The Dignity of Death

Lutheran pastor friends of mine have often spoken against cremation.  I’m not in favor of it myself, and think it should at least be discouraged.

But a point is raised over at First Things that I have often pondered, but never in exactly this way.  I think it is worthy of more discussion.  Peter Lawler asks

Also creepy, of course, are 20th century funeral practices–embalming, open caskets and all that. Surely it somehow also shows a lack of faith in God’s particular providence to chemically fend off biological decay.

Embalming has its origins in customs every bit as pagan as cremation.  Yet for some reason, these customs have been adopted almost uncritically by Christians, while cremation is still seen as a problem.

Is embalming bad?  I suppose the one advantage is that, if you aren’t dead before, you are certainly dead after – no chance of being buried alive.  But the idea of draining the blood, filling the body with chemicals designed to interfere with the word of God itself (to dust you shall return), along with viewing a dead body made up to look alive – you don’t want to know the things they have to sew in place for that to happen – is all quite goulish when you think about it.

Which is, of course, why the Christian tradition is that the casket be closed.  No one really needs to see the dead body “for closure”. (Whatever that means)  That’s pop-psychobabble foolishness.   We may as well say it is to help our self-esteem.  It makes just as much sense and has just as much scientific evidence behind it.

So, should the church fight against the current funeral customs and say, “go naturally – buried without embalming or exhibitionism.”  The embalming only serves to protect the body for a viewing, which is not a Christian rite in any way.  how much money could be saved, how much false doctrine avoided is we let the people see death as it is.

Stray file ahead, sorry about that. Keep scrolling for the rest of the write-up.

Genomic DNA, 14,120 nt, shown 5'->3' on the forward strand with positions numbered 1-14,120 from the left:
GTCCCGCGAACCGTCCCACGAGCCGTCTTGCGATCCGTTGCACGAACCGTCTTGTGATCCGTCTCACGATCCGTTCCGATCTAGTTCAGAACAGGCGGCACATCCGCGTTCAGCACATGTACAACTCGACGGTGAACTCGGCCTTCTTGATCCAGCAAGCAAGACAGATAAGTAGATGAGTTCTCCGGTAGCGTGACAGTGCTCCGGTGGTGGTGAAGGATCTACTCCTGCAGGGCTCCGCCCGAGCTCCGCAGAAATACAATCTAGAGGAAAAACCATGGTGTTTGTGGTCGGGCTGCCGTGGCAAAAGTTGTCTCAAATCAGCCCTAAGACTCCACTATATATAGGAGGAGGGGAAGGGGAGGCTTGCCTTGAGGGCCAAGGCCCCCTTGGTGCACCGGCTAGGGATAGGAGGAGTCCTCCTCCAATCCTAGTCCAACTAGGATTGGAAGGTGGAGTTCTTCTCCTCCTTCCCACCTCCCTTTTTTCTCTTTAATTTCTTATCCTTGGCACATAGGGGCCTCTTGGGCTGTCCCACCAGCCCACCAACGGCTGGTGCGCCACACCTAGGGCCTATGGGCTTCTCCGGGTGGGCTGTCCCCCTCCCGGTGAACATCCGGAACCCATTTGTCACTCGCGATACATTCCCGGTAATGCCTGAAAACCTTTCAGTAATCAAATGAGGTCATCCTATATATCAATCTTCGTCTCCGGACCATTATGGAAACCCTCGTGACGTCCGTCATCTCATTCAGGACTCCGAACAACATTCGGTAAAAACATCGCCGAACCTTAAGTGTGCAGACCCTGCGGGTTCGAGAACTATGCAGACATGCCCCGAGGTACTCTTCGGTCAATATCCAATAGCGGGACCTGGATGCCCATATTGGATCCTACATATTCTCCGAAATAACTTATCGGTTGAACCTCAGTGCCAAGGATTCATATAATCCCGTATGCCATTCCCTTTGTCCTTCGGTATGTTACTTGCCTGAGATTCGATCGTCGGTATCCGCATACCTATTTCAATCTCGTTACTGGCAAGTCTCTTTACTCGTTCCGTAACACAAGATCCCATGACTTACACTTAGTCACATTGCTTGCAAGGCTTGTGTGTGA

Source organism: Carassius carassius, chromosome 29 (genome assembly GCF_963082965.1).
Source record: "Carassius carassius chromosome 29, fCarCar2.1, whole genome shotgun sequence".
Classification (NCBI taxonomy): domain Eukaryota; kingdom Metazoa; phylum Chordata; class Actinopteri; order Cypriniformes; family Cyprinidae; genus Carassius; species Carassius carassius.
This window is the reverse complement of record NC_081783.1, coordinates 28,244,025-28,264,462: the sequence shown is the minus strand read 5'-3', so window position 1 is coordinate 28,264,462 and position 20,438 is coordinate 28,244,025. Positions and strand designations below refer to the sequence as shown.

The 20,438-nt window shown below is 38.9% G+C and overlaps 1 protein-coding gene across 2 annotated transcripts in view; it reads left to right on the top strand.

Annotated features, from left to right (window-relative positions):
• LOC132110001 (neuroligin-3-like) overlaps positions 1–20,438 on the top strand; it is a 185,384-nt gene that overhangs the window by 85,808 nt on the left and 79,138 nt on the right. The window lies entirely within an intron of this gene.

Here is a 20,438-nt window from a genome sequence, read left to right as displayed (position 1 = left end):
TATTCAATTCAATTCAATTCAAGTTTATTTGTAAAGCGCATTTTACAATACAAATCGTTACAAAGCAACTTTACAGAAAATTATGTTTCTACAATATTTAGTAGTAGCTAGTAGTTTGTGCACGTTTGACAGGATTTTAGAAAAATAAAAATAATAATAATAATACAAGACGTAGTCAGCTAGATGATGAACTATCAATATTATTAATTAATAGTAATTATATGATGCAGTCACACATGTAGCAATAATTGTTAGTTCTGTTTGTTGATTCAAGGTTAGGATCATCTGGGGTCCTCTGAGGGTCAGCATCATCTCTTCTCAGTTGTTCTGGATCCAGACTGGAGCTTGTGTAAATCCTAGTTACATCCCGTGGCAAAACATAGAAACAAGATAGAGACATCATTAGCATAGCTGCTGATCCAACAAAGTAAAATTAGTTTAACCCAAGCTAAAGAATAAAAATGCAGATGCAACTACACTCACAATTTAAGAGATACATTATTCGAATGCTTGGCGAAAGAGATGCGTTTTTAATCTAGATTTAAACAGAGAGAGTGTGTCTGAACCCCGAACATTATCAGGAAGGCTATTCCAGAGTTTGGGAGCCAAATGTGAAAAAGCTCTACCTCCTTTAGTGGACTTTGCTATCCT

All of this talk of death reminds me of the Woody Allen quote : I don’t want to achieve immortality through my work… I want to achieve it through not dying.



7 Responses to “The Dignity of Death”

  1. Talk to the funeral directors about their policies. Its very interesting. One of the local guys has done a no-embalming funeral 7 days after the death. They required the body to be double-bagged and to be in a sealing casket. He said they had some past uncomfortable experiences explaining the stench.

    He didn’t have any problem with a 72 hour no-embalming funeral given that it was closed and the body bagged. Your mileage may vary.

  2. Rev Mathew Andersen Says:

    The original reason for burial instead of cremation, at least in the early Church in Rome, the Christians were making the statement that they would be using the body again at the resurrection (albeit glorified). This was in stark contrast to many of the philosophies of the day which generally saw the body as evil and sought eventual release from the body in some kind of spiritual “ascension” similar to the new age today. So while most Romans cremated, the Christians buried.

    Today, however, the maudlin, sentimentalized idolization of the body has reached the point where we struggle more against the Egyptian view that somehow a person is still alive as long as the body exists or some memorial to them stands, rather than the Greek/Roman view. (Oh how I cringe when I here the pop-phrase “as long as we remember them they are still with us”) Even with non-embalming burial, you still have people who would go to the grave site once a week to “visit mother.” To me this is far creepier than the embalming etc. Even with a non-embalmed burial you still have the cemetery regulations which normally require sealed casket and cement vault so that even then decay hardly occurs in a natural manner.